For a few years after that, my mother was rather concerned about me, I think. I used to hold conversations with myself, or with my imaginary friend, named Fred. Real friends were spotted in there, too, of course. But when real life people hurt and left me destitute, Fred always knew exactly what to say.
Eventually, Fred evolved into a character. He stuck with me, hovering in the back of my mind through high school, and one day an English teacher assigned us a creative writing paper. This was the break I’d been waiting for, the one opportunity to let my imagination fly. The story became one of a girl’s daydream. She was a secret agent, being pursued by The Man until he finally caught her. He was Fred, the principal.
Since then, I’ve never stopped writing. I used my creative writing classes in high school to work out some family issues, and also crafted a potential series of short stories based on a woman on Death Row. My teacher saw my dark mind, just barely glimpsed into it, but she believed in me.
And now, here I sit, a published author. It’s surreal for me to say those words. Never did I believe all those hours I’ve spent laboring over a laptop or notebook would actually pay off. But with this, a new and daunting task faces me: I must overcome my wall.
I’ve built a cinderblock little wall around myself, as a protective means. It’s solid, never bending, and I use it to keep people at bay. But if I want to write, to really write what I need to, I’m going to have to dismantle the beast, piece by piece. And that’s hard to do. I’m terrified of a story I put out to a publisher recently.
It was written from the mind of a sociopath who is intent on killing a woman. Never once are either of the characters named, and the thing was so gritty and disturbing, I actually had to stop writing several times and catch my breath. The only thing I keep wondering is, What if they think I’m insane?
That’s why it’s going under a pen name, which won’t be mentioned here because I don’t plan on marketing this one to any of my current readers. Another thing I’ve learned in this journey is that a pen name doesn’t mean you can’t own your work. It’s done as a means of protection. I’ll use it to shield my children from the almost certain gasps of horror should anyone find out their dear mother penned such a violent piece.
I’ve learned that no matter how proud I may be of what I do, my work won’t always be accepted by everyone. And that’s a-okay. To each their own, and I know vampires aren’t everyone’s cup of tea. I just hope that my books can bring pleasure to someone’s evening.
Delila has roamed the Earth for over one thousand years with her maker, Alaric. She has everything a vampire could want: Beauty, brains, a booming business, and an ability to read human emotions.
When a werewolf makes an imprint in her life, Delila feels she may have finally found the soul mate she has been seeking. But when everything goes terribly wrong Delila finds herself burdened with a young half breed child to protect from the evil forces of her world.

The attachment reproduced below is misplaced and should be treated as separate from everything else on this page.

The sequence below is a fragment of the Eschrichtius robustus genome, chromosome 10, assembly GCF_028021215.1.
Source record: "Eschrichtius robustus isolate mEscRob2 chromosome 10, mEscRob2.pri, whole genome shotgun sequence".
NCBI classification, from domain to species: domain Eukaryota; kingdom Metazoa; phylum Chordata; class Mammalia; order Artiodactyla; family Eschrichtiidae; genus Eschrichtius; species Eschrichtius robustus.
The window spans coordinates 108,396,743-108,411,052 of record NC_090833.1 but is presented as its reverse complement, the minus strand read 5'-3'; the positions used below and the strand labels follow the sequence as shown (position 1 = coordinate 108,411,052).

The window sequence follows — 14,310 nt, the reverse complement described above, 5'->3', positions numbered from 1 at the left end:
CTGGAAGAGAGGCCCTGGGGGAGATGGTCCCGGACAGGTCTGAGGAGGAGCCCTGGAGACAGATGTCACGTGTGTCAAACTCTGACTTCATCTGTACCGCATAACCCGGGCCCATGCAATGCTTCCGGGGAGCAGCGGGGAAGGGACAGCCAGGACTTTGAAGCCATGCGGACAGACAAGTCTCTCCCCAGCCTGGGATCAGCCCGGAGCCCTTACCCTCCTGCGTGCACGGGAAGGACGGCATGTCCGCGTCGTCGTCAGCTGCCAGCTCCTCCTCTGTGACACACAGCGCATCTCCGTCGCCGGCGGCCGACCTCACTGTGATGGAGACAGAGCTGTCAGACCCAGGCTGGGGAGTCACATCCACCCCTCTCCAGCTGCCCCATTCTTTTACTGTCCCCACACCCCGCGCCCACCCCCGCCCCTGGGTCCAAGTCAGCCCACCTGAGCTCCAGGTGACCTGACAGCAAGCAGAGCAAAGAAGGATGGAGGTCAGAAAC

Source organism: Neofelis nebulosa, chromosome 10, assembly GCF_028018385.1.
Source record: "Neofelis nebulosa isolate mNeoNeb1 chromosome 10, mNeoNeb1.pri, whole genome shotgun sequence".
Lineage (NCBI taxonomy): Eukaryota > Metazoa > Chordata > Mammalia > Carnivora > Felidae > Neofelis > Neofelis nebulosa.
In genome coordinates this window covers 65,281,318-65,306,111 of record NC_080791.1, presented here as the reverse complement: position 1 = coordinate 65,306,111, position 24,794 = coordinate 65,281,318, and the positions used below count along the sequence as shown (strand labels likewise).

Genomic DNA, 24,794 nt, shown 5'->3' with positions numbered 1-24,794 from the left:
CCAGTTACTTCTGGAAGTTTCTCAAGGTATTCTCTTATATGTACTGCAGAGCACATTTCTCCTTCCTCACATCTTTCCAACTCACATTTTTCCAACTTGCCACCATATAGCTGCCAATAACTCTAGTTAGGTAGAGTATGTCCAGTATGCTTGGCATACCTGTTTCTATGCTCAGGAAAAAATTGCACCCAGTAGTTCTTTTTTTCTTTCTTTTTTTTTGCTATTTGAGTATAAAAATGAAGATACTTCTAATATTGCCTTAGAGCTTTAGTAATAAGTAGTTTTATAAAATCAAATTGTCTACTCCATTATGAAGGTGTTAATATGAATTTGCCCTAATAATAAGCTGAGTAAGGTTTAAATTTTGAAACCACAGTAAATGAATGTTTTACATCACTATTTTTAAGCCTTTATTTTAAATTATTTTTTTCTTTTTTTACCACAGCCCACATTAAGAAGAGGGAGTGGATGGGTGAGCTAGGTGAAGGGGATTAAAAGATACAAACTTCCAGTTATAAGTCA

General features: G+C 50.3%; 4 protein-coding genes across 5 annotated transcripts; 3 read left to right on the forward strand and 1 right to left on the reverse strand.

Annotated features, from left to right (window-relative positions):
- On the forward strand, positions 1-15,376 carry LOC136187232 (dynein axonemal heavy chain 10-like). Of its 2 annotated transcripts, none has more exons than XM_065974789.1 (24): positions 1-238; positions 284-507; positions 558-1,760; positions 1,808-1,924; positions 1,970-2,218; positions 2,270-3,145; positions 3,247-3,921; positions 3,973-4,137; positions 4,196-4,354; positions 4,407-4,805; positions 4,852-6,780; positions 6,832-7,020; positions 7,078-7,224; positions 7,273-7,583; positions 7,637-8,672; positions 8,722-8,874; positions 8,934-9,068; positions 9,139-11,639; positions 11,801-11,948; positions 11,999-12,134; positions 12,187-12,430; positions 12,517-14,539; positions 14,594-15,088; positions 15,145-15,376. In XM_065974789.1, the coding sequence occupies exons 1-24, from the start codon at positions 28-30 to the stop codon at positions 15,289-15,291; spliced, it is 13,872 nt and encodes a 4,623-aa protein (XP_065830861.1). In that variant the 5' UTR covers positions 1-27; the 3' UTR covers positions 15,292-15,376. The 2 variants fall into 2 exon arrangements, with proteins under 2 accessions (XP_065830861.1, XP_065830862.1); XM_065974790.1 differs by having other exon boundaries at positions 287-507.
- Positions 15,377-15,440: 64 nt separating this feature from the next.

Sounds very intriguing. I really love the cover, too. Where can readers find your book online?
Buy Link: https://silverpublishing.info/index/book_authors_id/81/typefilter/book_authors
Can you tell us a little bit about yourself?
I am a mother, wife, dog lover, cat lover, baker, pharmacy technician, and tattoo aficionado in addition to writing in my spare time. You can usually find me up at four thirty a.m. to savor a few hours of quiet time to pen my next novel.
Sounds like you keep a busy schedule. Where can readers connect with you online?
I haven’t traveled to it, but I lived in Germany with my family for four years. This is the most amazing country I’ve had the pleasure of visiting. Castles and history and festivals – oh, my! Such beauty, such inspiration.
I have German roots on my father's side. I have always wanted to visit Germany. What is your favorite childhood memory?
That would be when my mom and I lived in a little city in New Mexico. Down the block from our home was an empty field with the remnants of a house foundation and a basement left open and abandoned. My friends and I built a Secret Safe House out of old sheets and sticks. We battled the neighborhood boys for control of the house and had a blast all summer.
I've asked authors that question many times and I'd have to say that is the best answer I've heard so far. Sounds like a blast. You must have always been creative. Glad you're putting that creativity to use in writing novels. I especially love the part about battling the neighborhood boys for control of the place. Before you go, what are Ten Reasons You Can’t Live Without Writing?
1. I’d be schizophrenic.
2. My children would hate the bedtime stories I create.
3. The husband would get tired of hearing about my “friends”.
4. People on the street would wonder why I’m twitching so much.
5. How else am I going to maim horrible people without actually harming them?
6. Insomnia would be really boring.
7. The conversations I hold with myself wouldn’t make much sense if they weren’t for dialogue advancement.
8. I wouldn’t have a reason to demand quiet in an otherwise chaotic day.
9. What a waste of people watching.
10. My “hobbies” list would be pathetically short.
With that, I leave you! Thanks for having me, Joanne!
Wow, you've done it again! I think the most creative list of Top Ten Reasons I've gotten from an author. Well, Lindsay, it's been a pleasure. Thank you so much for stopping by today to share what you've learned from your writing journey.
Now everyone has a chance to share their creative side. What do you think about Lindsay's Ton Ten List? Did you enjoy her guest post?
If you'd like to be entered into a drawing to win an ebook copy of The Life and Times of Delila, please leave a comment (and include your email address in the comment form). Thanks so much!